The turtle dove population has declined by 78 percent between 1980 and 2015 due to sport hunting, shrinking habitat and disease (src: The Times). They spend two thirds of the year in sub-Saharan West Africa and the remainder of the year in their European breeding grounds. This submits them to European sport hunters. In Spain they will kill 800,000 this year according to the Spanish Society of Ornithology.
In France, President Macron has authorised hunters to kill more than 17,000 this year despite the species being threatened with extinction. The French Bird Protection League said that it would be a massacre and are seeking an injunction against Macron’s decision. The problem is that it will take too long to get the injunction because in the meantime the hunters will be killing turtle doves.
Conservationists and the European Union administrators have put pressure on the ending of the shooting of this bird and have cut the maximum number that can be shot from more than 90,000 a year to 18,000 in 2019 and further reducation of that number to 17,416 in 2020. The number remains too high according to the Bird Protection League.
One issue is that it is difficult to monitor the shooting of these birds. They use a smart phone app to count the birds shot but it appears not to be monitored properly. The idea is that when the quota is reached the hunters should stop shooting. The app registered 4,000 killed last year but this figure is regarded to be inaccurate and an underestimate.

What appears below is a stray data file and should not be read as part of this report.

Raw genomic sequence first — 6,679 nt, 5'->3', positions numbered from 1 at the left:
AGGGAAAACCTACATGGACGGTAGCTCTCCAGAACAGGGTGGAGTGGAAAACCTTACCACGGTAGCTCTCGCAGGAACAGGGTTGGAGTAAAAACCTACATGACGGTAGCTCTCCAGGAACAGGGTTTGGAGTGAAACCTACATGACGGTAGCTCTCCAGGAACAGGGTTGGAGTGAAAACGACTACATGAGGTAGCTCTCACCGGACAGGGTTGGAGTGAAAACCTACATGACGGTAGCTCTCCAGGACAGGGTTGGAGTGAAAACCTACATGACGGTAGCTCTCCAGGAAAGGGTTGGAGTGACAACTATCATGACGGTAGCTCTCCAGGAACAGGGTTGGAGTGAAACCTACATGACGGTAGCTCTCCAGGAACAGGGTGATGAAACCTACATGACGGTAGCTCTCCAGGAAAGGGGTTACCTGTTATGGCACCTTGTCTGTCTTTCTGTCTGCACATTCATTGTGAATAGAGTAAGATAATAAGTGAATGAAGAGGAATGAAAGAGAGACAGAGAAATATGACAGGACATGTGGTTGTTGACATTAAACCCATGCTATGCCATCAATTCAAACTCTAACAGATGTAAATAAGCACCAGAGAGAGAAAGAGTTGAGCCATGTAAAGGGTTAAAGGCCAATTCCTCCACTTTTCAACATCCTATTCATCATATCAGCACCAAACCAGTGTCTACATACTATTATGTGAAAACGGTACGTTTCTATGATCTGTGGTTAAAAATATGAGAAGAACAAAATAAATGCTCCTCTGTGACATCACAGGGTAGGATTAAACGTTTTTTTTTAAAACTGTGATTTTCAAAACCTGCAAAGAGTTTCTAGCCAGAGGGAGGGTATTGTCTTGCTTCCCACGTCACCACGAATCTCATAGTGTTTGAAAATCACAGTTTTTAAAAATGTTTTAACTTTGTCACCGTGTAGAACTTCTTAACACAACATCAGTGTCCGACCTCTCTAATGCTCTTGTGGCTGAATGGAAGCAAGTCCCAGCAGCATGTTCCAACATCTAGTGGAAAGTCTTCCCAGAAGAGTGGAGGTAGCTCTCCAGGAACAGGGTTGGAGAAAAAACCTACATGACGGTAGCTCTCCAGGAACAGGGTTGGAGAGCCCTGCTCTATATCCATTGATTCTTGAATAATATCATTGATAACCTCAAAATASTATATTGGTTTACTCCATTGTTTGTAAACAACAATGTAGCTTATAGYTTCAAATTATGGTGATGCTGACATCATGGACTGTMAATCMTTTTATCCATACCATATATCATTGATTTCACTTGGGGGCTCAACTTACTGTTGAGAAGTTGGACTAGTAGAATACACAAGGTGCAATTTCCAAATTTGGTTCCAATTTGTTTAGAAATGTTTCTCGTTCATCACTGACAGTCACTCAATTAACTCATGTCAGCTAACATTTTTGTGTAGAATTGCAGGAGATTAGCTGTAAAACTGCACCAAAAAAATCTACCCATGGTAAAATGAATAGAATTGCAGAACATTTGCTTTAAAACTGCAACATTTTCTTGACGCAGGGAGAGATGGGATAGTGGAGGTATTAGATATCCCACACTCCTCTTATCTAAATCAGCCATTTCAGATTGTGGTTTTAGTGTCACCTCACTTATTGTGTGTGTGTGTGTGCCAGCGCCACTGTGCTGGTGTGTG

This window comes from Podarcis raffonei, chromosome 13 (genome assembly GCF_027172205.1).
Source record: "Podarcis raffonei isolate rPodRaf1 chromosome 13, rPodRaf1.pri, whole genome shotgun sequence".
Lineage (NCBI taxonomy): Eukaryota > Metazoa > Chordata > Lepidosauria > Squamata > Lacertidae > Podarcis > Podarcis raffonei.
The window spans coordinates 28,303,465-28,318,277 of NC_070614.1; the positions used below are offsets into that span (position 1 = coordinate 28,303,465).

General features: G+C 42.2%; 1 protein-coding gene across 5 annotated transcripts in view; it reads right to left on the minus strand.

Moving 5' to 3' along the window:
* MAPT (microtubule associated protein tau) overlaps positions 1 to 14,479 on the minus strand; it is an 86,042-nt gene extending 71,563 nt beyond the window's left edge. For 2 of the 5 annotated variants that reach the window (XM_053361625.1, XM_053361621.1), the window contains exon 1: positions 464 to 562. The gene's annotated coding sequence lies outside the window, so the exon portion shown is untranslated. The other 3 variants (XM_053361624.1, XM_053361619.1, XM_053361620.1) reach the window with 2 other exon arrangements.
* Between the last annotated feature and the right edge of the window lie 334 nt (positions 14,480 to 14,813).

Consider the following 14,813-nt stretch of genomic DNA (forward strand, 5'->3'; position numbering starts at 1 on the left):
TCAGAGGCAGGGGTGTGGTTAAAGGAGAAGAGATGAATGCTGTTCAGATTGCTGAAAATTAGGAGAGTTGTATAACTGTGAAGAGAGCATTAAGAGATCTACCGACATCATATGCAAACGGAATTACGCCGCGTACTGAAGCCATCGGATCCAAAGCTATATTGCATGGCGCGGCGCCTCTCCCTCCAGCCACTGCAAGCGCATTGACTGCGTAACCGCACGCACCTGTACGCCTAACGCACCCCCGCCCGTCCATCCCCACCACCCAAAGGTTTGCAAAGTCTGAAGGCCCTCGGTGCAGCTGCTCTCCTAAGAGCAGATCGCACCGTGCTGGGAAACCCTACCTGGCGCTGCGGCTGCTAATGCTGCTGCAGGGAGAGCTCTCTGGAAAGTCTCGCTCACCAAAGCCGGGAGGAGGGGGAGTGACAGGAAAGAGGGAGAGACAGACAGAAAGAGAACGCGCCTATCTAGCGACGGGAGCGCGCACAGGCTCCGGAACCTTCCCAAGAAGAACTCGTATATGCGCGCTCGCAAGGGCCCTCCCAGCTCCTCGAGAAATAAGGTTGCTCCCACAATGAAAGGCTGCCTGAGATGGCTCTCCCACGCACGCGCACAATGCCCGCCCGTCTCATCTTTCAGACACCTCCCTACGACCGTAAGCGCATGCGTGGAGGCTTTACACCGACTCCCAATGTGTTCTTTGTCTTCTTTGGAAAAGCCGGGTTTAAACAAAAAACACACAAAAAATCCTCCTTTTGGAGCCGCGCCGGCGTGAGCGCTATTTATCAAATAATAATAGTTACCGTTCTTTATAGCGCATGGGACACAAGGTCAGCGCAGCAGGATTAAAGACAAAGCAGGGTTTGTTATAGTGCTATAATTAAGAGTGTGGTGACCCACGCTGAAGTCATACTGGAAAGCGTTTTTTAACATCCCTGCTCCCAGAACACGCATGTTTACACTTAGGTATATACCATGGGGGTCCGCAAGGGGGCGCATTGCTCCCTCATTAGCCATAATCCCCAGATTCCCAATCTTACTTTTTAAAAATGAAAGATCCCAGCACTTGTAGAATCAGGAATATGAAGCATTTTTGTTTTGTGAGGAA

France was ordered by the European Union this summer to protect threatened bird species and also to ban lime-stick trapping which I’ve written about before. The hunters put glue on branches so that when the thrushes land on the branches they become stuck at which point they can take them and use them as call-birds to attract prey within shooting distance.
Macron agreed to outlaw lime-sticking which angered the hunters so perhaps he is loath to anger them again by reducing turtle dove quotas to a level acceptable to ornithologists which is probably zero.
Supporters of the hunt refer to a study by the French National Office for Hunting and Wild Fauna which stated that between about 7,000 to 53,000 doves can be shot annually without endangering them to the point of extinction.
Mr Bougrain-Dubourg of the Bird Protection League said that “it is intolerable to continue to slaughter a species in its death throes”.